Losing a loved one to gun violence can cause anxiety, stress and other mental health symptoms. So can simply living in an environment where violence is common.

But experts say early intervention and support can help prevent some of those negative, long-term consequences.


WSIU's Jennifer Fuller talks with Gene Basanta and Michele Mekel of SIU's School of Law about their upcoming Health Policy Institute.

According to mental health professionals, to effectively treat children with mental issues, because of a bad home–life  requires getting different health providers on the same page.

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Brad Palmer, WSIU Radio

The featured speaker at Friday's Southern Illinois Healthcare Coaches Clinic encouraged area high school coaches to focus less on wins and losses and more on the mental health of their student-athletes.

Tami Eggleston is a sports psychologist at McKendree University. She says anxiety disorders affect 25-percent of children between 13 and 18 years old.

Research shows African-Americans are less likely to access treatment for mental illness.

Cultural norms and the stigma associated with having a mental illness are partly to blame, according to Shardé Smith, assistant professor of human development and family studies at the University of Illinois at Urbana-Champaign.

Ashoor Rasho has spent more than half of his life alone in a prison cell—22 to 24 hours a day. The cell was so narrow he could reach his arms out and touch both walls at once.

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Brad Palmer, WSIU Radio

WSIU's Brad Palmer talks with a representative of Family Counseling Center and four of her clients about the often overlooked issue of loneliness, which a study by CIGNA suggests has reached epidemic levels in the U.S.

For more information about Family Counseling Center click here.

For more details about the CIGNA loneliness study click here.

In 2016, the Illinois Department of Corrections reached a settlement agreeing to properly care for the needs of mentally ill inmates. The lawsuit was filed a decade ago on behalf of inmates claiming the lack of care in prisons qualified as cruel and unusual punishment. On Wednesday, a federal judge found the corrections department is still failing to meet those needs.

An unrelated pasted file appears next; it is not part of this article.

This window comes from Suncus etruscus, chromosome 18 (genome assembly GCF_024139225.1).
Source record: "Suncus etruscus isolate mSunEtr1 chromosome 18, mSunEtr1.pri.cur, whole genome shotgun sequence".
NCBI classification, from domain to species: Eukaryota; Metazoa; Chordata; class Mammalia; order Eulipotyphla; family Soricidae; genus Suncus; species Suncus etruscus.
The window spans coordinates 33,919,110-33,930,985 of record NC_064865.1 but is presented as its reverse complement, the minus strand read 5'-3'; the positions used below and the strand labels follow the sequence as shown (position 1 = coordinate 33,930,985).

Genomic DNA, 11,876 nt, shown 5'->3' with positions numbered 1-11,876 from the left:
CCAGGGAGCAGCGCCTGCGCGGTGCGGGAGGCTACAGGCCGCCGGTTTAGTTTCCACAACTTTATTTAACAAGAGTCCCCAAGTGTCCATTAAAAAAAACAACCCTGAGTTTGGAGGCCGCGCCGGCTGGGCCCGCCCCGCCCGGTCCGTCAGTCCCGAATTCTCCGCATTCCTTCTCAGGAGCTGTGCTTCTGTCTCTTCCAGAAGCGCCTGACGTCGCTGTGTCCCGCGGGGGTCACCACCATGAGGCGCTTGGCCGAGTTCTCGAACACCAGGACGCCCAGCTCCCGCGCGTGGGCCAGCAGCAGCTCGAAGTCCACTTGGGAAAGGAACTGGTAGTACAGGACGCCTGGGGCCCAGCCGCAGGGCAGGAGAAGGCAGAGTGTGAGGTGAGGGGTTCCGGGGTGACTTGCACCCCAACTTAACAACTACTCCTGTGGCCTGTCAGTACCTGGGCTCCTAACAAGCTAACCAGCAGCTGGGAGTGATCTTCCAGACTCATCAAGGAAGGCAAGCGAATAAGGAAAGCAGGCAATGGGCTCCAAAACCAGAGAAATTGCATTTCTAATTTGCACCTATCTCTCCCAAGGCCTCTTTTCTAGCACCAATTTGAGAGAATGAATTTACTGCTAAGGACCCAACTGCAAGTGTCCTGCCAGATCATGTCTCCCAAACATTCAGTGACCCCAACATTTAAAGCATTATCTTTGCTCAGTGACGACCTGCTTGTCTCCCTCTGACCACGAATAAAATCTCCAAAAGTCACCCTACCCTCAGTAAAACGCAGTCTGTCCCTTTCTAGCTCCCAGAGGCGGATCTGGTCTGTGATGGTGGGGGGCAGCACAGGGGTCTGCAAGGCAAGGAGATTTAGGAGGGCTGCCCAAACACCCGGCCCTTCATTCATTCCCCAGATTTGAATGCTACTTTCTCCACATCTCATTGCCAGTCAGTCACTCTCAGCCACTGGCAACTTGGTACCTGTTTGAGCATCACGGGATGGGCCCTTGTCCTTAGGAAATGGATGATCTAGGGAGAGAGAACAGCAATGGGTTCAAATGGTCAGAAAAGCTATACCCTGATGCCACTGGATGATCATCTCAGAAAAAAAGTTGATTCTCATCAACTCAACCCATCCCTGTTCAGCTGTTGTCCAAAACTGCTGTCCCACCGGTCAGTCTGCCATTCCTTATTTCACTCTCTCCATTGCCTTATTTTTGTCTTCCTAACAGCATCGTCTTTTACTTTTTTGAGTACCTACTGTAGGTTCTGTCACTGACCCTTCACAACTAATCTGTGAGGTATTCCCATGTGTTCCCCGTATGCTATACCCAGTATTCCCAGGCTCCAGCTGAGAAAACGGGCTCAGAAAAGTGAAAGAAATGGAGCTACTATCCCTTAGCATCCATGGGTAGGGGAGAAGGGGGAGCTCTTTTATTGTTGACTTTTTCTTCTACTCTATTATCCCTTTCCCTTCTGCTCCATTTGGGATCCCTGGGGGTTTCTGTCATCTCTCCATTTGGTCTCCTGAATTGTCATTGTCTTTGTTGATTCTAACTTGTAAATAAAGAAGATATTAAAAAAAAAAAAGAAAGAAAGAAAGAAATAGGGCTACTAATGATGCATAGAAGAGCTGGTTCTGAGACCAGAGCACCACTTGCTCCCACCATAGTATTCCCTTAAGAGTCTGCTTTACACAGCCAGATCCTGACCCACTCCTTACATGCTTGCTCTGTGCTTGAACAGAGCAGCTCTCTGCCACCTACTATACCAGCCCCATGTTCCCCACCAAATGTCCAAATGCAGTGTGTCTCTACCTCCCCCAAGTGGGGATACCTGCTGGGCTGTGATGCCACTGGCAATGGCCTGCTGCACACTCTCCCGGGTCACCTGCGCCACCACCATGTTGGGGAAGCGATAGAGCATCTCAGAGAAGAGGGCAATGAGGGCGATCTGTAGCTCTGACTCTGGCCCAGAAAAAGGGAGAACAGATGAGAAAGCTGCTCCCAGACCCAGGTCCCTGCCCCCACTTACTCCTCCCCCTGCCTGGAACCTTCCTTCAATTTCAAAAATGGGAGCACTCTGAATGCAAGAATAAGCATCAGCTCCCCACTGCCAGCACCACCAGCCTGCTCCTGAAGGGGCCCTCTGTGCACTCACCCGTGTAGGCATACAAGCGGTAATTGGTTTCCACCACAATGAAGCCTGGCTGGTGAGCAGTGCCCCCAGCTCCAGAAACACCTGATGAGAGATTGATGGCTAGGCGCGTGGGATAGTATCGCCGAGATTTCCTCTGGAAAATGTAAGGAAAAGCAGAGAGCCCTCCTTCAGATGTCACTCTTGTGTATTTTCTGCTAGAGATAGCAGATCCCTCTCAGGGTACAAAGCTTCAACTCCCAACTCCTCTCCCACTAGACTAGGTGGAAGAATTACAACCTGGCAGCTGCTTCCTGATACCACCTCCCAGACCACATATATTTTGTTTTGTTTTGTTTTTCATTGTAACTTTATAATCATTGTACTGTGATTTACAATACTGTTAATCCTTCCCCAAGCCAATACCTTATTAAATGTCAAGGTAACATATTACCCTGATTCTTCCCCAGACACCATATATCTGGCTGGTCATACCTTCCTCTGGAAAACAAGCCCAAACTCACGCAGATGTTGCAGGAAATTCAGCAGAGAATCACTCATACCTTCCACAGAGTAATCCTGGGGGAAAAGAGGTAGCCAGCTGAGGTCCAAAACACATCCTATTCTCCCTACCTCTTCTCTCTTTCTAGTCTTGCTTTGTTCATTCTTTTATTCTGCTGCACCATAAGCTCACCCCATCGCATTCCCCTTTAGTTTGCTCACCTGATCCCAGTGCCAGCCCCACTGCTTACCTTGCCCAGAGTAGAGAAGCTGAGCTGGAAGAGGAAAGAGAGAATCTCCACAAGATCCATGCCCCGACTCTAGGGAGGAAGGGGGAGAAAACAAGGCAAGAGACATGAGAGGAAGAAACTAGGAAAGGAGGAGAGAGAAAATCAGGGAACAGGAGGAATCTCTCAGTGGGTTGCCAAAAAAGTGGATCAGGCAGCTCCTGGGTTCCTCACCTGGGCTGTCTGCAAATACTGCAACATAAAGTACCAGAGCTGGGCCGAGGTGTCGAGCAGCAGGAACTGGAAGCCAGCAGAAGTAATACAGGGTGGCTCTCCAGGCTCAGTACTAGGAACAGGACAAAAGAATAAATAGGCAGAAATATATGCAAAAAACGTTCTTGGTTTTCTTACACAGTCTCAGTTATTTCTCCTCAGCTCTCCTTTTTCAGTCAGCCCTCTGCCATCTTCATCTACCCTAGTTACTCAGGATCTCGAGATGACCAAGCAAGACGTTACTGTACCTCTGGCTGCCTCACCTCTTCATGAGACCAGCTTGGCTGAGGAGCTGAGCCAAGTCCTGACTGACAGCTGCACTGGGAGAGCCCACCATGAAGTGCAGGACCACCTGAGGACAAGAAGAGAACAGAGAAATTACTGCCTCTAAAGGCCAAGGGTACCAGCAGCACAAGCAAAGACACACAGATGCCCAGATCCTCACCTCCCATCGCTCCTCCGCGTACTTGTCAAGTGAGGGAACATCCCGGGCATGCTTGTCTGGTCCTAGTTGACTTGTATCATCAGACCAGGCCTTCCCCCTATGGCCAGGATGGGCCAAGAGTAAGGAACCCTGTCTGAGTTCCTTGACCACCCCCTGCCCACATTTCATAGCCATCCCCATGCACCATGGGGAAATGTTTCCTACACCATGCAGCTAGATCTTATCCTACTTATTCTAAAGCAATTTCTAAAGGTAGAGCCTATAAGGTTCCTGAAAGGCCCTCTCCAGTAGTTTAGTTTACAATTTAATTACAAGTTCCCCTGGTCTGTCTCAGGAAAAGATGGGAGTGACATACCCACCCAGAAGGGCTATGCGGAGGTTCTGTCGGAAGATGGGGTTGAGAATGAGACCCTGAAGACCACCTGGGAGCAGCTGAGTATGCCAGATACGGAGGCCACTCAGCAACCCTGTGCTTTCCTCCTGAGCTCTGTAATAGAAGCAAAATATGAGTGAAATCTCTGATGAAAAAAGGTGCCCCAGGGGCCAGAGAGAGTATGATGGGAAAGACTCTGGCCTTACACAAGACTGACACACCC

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State of Illinois

Illinois Governor Bruce Rauner Wednesday signed a package of bills aimed at improving mental health throughout the state, especially in rural and underserved areas. 

It’s like facetiming your doctor… telemedicine allows patients to connect with mental and behavioral health specialists from a distance, and with this new legislation, Medicaid beneficiaries will now have access to these services.

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State of Illinois

Gov. Bruce Rauner Friday signed four pieces of legislation related to public safety.

One encourages police officers to seek mental health treatment, without jeopardizing their career.

Centerstone is teaming up with nine community partners to try to improve the mental health of children and communities in southern Illinois.

A 200-thousand dollar planning grant from the Illinois Children's Healthcare Foundation will help develop a plan for at-risk kids in Jackson, Williamson, Franklin and Perry Counties.

WSIU's Jennifer Fuller talks with Centerstone's Niki Grajewski about increased awareness of suicide, and how people can help those in trouble.

Illinois lawmakers are considering legislation that aims to address mental health parity in the state.

A state lawmaker wants to give Illinois police officers more power to take away guns from someone who might be dangerous.

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Consortium for Educational Change

Schools in 15 southern Illinois counties can participate in a program to help students deal with stress outside the classroom.

The Consortium for Educational Change and the Partnership for Resilience received a 50-thousand dollar grant to support a program to limit the impact of Adverse Childhood Experiences or ACES.

The Illinois Department of Human Services has hired a Boston-based company to run an opioid help hotline despite receiving proposals from at least three Illinois providers.